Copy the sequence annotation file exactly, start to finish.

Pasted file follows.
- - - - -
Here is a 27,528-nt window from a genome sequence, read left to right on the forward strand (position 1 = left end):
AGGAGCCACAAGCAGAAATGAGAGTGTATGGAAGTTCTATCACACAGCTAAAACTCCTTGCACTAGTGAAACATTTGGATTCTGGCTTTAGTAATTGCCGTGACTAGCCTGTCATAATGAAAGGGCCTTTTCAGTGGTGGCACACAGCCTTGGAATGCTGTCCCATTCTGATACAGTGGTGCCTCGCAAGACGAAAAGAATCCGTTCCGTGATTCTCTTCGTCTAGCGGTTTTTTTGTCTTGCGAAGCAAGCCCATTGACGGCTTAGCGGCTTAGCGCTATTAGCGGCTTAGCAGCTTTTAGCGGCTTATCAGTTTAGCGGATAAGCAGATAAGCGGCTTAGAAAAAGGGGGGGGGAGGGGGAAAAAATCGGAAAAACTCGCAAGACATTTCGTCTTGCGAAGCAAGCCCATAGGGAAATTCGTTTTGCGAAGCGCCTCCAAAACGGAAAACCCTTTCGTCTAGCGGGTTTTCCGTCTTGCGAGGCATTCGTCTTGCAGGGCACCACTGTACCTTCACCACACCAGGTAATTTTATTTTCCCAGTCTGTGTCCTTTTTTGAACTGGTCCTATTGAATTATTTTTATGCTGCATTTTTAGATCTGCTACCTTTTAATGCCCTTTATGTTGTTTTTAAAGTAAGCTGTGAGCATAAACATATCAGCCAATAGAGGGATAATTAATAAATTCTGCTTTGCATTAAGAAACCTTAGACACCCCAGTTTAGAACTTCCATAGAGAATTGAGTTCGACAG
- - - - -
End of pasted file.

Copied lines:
Here is a 27,528-nt window from a genome sequence, read left to right on the forward strand (position 1 = left end):
AGGAGCCACAAGCAGAAATGAGAGTGTATGGAAGTTCTATCACACAGCTAAAACTCCTTGCACTAGTGAAACATTTGGATTCTGGCTTTAGTAATTGCCGTGACTAGCCTGTCATAATGAAAGGGCCTTTTCAGTGGTGGCACACAGCCTTGGAATGCTGTCCCATTCTGATACAGTGGTGCCTCGCAAGACGAAAAGAATCCGTTCCGTGATTCTCTTCGTCTAGCGGTTTTTTTGTCTTGCGAAGCAAGCCCATTGACGGCTTAGCGGCTTAGCGCTATTAGCGGCTTAGCAGCTTTTAGCGGCTTATCAGTTTAGCGGATAAGCAGATAAGCGGCTTAGAAAAAGGGGGGGGGAGGGGGAAAAAATCGGAAAAACTCGCAAGACATTTCGTCTTGCGAAGCAAGCCCATAGGGAAATTCGTTTTGCGAAGCGCCTCCAAAACGGAAAACCCTTTCGTCTAGCGGGTTTTCCGTCTTGCGAGGCATTCGTCTTGCAGGGCACCACTGTACCTTCACCACACCAGGTAATTTTATTTTCCCAGTCTGTGTCCTTTTTTGAACTGGTCCTATTGAATTATTTTTATGCTGCATTTTTAGATCTGCTACCTTTTAATGCCCTTTATGTTGTTTTTAAAGTAAGCTGTGAGCATAAACATATCAGCCAATAGAGGGATAATTAATAAATTCTGCTTTGCATTAAGAAACCTTAGACACCCCAGTTTAGAACTTCCATAGAGAATTGAGTTCGACAG